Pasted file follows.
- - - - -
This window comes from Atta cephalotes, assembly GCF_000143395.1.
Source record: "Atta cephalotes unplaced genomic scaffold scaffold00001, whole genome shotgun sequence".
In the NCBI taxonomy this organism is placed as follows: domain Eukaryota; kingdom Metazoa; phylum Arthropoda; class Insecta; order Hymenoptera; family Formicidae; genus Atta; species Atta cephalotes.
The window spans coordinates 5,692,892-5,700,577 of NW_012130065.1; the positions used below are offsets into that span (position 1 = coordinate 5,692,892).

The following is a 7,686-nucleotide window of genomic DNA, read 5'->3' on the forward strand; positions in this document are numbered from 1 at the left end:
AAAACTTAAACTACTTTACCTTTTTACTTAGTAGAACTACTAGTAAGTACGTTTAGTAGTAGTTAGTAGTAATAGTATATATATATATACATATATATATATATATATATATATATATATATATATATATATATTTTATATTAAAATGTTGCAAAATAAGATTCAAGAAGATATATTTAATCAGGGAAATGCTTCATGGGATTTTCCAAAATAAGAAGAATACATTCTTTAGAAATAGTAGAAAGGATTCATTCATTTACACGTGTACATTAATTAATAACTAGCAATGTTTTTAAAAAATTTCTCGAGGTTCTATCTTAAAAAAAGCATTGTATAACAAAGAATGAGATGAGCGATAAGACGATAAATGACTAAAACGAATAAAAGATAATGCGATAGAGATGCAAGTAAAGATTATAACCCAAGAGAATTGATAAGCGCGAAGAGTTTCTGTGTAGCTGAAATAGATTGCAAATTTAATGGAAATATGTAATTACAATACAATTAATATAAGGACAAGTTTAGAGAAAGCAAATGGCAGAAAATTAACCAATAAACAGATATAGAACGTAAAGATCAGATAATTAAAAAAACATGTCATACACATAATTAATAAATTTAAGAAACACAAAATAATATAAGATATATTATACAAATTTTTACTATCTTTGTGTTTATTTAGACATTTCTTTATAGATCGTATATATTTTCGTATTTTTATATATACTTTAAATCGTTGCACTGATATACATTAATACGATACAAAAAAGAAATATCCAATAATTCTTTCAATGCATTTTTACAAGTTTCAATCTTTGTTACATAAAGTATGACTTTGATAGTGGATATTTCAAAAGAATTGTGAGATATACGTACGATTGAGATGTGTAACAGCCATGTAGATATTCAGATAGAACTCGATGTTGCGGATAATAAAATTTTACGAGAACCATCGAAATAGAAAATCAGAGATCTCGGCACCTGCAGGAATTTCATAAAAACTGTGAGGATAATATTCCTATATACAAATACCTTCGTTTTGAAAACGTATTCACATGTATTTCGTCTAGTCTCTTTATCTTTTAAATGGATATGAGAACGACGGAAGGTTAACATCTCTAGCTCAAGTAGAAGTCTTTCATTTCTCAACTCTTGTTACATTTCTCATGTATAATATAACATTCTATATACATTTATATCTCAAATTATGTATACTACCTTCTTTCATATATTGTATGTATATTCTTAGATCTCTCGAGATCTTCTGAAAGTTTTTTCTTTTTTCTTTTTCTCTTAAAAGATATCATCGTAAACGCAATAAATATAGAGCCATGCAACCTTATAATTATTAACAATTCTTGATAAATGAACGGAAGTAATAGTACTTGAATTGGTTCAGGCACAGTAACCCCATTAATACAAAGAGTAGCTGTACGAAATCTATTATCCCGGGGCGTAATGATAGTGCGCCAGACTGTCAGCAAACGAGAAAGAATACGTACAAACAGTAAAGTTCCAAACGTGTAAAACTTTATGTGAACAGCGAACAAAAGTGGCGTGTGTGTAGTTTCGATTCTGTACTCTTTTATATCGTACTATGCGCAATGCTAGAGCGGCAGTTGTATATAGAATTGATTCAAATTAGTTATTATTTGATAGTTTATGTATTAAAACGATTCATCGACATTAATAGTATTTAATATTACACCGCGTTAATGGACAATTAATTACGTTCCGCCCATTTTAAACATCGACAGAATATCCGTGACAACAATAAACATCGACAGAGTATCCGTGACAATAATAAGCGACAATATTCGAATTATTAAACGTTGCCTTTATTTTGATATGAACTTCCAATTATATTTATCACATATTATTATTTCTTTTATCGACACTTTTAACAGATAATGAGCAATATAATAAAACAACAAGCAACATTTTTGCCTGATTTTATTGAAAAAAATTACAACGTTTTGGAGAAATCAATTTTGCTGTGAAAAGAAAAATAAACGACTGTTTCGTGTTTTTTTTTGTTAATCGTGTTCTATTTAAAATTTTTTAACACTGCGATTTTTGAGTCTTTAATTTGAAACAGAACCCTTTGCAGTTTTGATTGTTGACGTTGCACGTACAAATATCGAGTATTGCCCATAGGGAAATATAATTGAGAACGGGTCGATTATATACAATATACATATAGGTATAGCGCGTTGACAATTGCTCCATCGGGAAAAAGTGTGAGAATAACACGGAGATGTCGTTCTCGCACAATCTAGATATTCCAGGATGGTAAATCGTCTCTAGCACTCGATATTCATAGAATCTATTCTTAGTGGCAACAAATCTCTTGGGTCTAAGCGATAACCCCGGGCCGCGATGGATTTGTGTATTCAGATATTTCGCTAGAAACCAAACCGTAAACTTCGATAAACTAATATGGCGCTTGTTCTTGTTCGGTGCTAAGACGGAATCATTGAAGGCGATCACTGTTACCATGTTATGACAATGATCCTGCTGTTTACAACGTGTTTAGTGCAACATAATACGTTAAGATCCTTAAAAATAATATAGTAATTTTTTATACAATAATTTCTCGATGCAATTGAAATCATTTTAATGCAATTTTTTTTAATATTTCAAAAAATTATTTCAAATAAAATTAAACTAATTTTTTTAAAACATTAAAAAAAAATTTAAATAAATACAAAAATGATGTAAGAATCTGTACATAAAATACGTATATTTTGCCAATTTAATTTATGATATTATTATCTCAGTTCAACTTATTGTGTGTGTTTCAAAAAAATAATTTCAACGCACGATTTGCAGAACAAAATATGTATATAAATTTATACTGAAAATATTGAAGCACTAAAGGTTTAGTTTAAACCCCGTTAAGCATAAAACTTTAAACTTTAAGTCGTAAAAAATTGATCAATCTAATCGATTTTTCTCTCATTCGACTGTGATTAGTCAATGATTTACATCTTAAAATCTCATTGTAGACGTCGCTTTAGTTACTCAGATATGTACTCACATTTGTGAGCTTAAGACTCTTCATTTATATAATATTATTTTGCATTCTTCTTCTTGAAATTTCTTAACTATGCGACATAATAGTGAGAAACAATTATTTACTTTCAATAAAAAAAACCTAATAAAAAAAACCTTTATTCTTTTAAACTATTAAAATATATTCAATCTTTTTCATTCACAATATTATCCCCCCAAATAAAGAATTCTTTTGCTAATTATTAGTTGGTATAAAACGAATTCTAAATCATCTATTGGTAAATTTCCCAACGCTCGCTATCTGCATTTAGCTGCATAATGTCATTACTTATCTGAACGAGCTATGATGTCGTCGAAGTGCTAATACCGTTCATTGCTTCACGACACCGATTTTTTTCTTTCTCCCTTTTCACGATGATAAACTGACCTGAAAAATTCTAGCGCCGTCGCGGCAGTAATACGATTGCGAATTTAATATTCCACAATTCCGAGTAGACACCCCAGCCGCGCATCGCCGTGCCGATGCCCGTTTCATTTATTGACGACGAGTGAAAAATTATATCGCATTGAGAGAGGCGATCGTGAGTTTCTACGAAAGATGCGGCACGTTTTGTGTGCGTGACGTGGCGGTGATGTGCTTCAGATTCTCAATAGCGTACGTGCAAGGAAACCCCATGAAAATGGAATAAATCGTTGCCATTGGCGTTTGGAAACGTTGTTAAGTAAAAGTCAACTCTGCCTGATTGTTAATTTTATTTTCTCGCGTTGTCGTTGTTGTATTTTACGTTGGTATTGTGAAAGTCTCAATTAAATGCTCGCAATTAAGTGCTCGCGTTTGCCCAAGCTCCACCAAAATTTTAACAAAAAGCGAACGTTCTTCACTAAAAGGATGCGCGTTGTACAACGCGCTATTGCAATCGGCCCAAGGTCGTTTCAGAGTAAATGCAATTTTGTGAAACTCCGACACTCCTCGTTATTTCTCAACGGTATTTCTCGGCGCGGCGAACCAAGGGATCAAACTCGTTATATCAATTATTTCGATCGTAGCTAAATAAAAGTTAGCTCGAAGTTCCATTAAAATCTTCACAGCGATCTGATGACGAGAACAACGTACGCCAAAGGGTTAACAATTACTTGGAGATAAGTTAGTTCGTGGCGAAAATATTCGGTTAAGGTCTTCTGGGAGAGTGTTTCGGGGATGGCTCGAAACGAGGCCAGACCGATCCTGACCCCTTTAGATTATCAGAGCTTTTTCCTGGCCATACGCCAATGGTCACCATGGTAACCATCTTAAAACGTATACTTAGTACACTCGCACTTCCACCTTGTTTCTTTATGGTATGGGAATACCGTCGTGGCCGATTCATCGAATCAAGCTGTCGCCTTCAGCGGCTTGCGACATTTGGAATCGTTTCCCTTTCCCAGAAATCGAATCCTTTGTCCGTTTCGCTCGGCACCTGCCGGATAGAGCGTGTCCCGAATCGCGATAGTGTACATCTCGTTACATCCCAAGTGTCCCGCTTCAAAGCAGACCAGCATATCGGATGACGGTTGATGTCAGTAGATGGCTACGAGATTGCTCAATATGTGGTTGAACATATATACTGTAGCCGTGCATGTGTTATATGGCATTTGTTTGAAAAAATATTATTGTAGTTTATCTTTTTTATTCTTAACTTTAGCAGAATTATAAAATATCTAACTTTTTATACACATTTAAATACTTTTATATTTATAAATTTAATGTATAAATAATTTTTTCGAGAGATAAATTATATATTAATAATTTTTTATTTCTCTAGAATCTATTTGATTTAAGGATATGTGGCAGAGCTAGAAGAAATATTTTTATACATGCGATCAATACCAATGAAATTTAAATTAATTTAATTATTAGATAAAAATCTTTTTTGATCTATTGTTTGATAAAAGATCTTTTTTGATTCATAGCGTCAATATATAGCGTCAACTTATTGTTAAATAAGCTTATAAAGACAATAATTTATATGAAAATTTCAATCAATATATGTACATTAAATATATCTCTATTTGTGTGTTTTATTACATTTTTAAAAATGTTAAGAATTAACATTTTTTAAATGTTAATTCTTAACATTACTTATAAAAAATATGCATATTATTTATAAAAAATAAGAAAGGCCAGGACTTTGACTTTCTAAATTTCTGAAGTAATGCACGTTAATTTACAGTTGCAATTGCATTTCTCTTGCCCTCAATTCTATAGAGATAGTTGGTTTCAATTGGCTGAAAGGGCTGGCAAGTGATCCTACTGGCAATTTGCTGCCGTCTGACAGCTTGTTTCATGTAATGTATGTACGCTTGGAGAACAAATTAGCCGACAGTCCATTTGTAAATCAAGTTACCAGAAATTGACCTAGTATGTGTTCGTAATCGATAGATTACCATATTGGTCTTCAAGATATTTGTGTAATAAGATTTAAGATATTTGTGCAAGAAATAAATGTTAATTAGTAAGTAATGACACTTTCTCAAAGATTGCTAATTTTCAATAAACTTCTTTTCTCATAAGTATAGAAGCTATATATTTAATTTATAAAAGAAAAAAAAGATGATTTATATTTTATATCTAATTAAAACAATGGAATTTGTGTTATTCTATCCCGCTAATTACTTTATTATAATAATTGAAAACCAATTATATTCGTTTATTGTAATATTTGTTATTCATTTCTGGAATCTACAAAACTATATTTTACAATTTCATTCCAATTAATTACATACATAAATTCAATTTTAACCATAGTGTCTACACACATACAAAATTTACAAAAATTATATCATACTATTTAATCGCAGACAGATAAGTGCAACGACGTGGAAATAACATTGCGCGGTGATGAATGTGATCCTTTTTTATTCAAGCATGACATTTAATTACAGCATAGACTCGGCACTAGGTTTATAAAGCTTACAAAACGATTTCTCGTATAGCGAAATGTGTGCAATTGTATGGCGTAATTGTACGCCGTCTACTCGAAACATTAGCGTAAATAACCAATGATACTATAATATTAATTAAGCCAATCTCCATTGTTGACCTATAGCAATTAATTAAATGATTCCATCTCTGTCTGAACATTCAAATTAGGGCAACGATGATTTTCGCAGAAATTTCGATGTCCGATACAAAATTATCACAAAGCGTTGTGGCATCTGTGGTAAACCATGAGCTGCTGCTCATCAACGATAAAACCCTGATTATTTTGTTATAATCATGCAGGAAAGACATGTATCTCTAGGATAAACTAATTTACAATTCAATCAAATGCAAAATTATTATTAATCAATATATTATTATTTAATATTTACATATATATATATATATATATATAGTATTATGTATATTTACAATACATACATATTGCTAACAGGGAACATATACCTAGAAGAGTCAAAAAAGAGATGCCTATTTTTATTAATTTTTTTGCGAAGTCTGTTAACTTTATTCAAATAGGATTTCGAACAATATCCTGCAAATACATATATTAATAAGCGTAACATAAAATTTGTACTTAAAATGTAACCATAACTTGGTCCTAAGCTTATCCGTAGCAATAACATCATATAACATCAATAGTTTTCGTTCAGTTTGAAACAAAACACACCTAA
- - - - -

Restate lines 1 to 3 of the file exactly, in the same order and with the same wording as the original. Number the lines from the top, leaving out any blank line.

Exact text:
This window comes from Atta cephalotes, assembly GCF_000143395.1.
Source record: "Atta cephalotes unplaced genomic scaffold scaffold00001, whole genome shotgun sequence".
In the NCBI taxonomy this organism is placed as follows: domain Eukaryota; kingdom Metazoa; phylum Arthropoda; class Insecta; order Hymenoptera; family Formicidae; genus Atta; species Atta cephalotes.